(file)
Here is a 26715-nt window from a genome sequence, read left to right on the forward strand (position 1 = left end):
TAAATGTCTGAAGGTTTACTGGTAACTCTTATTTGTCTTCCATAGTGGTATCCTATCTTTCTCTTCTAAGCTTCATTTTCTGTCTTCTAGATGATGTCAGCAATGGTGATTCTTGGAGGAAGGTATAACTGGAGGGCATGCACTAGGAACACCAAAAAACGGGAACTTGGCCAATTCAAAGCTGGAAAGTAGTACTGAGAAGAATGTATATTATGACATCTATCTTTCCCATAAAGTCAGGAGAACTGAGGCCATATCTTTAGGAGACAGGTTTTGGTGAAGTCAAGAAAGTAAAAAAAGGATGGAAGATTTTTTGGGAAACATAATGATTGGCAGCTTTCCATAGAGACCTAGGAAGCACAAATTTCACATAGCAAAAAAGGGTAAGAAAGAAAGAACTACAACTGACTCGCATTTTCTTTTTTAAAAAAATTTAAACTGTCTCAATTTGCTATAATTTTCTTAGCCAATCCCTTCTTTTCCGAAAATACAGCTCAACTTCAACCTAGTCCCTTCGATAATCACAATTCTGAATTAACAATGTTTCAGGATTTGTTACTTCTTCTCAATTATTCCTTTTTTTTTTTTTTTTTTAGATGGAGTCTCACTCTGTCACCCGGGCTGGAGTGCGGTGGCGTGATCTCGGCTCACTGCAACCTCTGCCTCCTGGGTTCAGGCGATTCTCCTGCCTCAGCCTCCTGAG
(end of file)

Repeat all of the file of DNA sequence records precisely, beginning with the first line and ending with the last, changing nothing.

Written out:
Here is a 26715-nt window from a genome sequence, read left to right on the forward strand (position 1 = left end):
TAAATGTCTGAAGGTTTACTGGTAACTCTTATTTGTCTTCCATAGTGGTATCCTATCTTTCTCTTCTAAGCTTCATTTTCTGTCTTCTAGATGATGTCAGCAATGGTGATTCTTGGAGGAAGGTATAACTGGAGGGCATGCACTAGGAACACCAAAAAACGGGAACTTGGCCAATTCAAAGCTGGAAAGTAGTACTGAGAAGAATGTATATTATGACATCTATCTTTCCCATAAAGTCAGGAGAACTGAGGCCATATCTTTAGGAGACAGGTTTTGGTGAAGTCAAGAAAGTAAAAAAAGGATGGAAGATTTTTTGGGAAACATAATGATTGGCAGCTTTCCATAGAGACCTAGGAAGCACAAATTTCACATAGCAAAAAAGGGTAAGAAAGAAAGAACTACAACTGACTCGCATTTTCTTTTTTAAAAAAATTTAAACTGTCTCAATTTGCTATAATTTTCTTAGCCAATCCCTTCTTTTCCGAAAATACAGCTCAACTTCAACCTAGTCCCTTCGATAATCACAATTCTGAATTAACAATGTTTCAGGATTTGTTACTTCTTCTCAATTATTCCTTTTTTTTTTTTTTTTTTAGATGGAGTCTCACTCTGTCACCCGGGCTGGAGTGCGGTGGCGTGATCTCGGCTCACTGCAACCTCTGCCTCCTGGGTTCAGGCGATTCTCCTGCCTCAGCCTCCTGAG